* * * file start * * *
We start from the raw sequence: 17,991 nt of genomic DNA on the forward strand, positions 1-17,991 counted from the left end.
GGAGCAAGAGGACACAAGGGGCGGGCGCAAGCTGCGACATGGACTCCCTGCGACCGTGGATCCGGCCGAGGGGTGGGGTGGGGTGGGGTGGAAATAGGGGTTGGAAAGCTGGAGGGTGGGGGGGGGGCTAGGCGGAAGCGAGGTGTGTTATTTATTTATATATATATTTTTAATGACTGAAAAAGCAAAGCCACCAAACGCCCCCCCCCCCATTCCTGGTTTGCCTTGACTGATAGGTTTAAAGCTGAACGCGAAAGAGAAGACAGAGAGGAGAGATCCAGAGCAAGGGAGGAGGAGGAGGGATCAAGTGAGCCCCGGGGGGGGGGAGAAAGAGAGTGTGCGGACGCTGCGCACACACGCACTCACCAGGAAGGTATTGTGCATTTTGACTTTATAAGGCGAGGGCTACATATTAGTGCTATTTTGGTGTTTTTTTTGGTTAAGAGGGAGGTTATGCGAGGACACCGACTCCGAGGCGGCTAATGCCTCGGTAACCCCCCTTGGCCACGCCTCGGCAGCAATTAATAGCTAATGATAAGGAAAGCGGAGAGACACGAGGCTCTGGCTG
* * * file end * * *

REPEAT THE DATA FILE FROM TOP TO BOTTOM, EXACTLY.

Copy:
We start from the raw sequence: 17,991 nt of genomic DNA on the forward strand, positions 1-17,991 counted from the left end.
GGAGCAAGAGGACACAAGGGGCGGGCGCAAGCTGCGACATGGACTCCCTGCGACCGTGGATCCGGCCGAGGGGTGGGGTGGGGTGGGGTGGAAATAGGGGTTGGAAAGCTGGAGGGTGGGGGGGGGGCTAGGCGGAAGCGAGGTGTGTTATTTATTTATATATATATTTTTAATGACTGAAAAAGCAAAGCCACCAAACGCCCCCCCCCCCATTCCTGGTTTGCCTTGACTGATAGGTTTAAAGCTGAACGCGAAAGAGAAGACAGAGAGGAGAGATCCAGAGCAAGGGAGGAGGAGGAGGGATCAAGTGAGCCCCGGGGGGGGGGAGAAAGAGAGTGTGCGGACGCTGCGCACACACGCACTCACCAGGAAGGTATTGTGCATTTTGACTTTATAAGGCGAGGGCTACATATTAGTGCTATTTTGGTGTTTTTTTTGGTTAAGAGGGAGGTTATGCGAGGACACCGACTCCGAGGCGGCTAATGCCTCGGTAACCCCCCTTGGCCACGCCTCGGCAGCAATTAATAGCTAATGATAAGGAAAGCGGAGAGACACGAGGCTCTGGCTG